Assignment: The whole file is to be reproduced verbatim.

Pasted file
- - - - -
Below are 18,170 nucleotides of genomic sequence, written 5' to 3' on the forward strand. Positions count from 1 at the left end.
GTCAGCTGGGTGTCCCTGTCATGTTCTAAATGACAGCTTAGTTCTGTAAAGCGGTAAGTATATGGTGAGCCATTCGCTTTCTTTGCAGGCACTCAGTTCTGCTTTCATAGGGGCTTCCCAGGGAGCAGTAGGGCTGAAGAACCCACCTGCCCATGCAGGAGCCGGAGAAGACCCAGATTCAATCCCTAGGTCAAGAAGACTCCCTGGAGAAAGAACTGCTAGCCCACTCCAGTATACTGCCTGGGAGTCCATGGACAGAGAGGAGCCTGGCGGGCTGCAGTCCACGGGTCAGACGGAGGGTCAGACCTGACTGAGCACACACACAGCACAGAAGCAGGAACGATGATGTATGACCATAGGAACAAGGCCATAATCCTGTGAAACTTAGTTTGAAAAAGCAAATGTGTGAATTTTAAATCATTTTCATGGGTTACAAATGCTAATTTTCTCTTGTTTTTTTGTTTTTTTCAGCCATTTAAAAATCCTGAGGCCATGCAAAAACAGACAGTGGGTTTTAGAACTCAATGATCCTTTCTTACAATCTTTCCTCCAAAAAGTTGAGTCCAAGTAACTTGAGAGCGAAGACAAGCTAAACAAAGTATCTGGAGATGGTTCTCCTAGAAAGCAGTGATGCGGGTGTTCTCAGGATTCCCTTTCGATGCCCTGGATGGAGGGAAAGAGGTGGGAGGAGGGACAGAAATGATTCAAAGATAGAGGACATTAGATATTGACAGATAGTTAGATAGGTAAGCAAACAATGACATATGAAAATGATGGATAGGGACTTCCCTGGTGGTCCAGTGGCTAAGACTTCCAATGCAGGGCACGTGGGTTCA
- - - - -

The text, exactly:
Below are 18,170 nucleotides of genomic sequence, written 5' to 3' on the forward strand. Positions count from 1 at the left end.
GTCAGCTGGGTGTCCCTGTCATGTTCTAAATGACAGCTTAGTTCTGTAAAGCGGTAAGTATATGGTGAGCCATTCGCTTTCTTTGCAGGCACTCAGTTCTGCTTTCATAGGGGCTTCCCAGGGAGCAGTAGGGCTGAAGAACCCACCTGCCCATGCAGGAGCCGGAGAAGACCCAGATTCAATCCCTAGGTCAAGAAGACTCCCTGGAGAAAGAACTGCTAGCCCACTCCAGTATACTGCCTGGGAGTCCATGGACAGAGAGGAGCCTGGCGGGCTGCAGTCCACGGGTCAGACGGAGGGTCAGACCTGACTGAGCACACACACAGCACAGAAGCAGGAACGATGATGTATGACCATAGGAACAAGGCCATAATCCTGTGAAACTTAGTTTGAAAAAGCAAATGTGTGAATTTTAAATCATTTTCATGGGTTACAAATGCTAATTTTCTCTTGTTTTTTTGTTTTTTTCAGCCATTTAAAAATCCTGAGGCCATGCAAAAACAGACAGTGGGTTTTAGAACTCAATGATCCTTTCTTACAATCTTTCCTCCAAAAAGTTGAGTCCAAGTAACTTGAGAGCGAAGACAAGCTAAACAAAGTATCTGGAGATGGTTCTCCTAGAAAGCAGTGATGCGGGTGTTCTCAGGATTCCCTTTCGATGCCCTGGATGGAGGGAAAGAGGTGGGAGGAGGGACAGAAATGATTCAAAGATAGAGGACATTAGATATTGACAGATAGTTAGATAGGTAAGCAAACAATGACATATGAAAATGATGGATAGGGACTTCCCTGGTGGTCCAGTGGCTAAGACTTCCAATGCAGGGCACGTGGGTTCA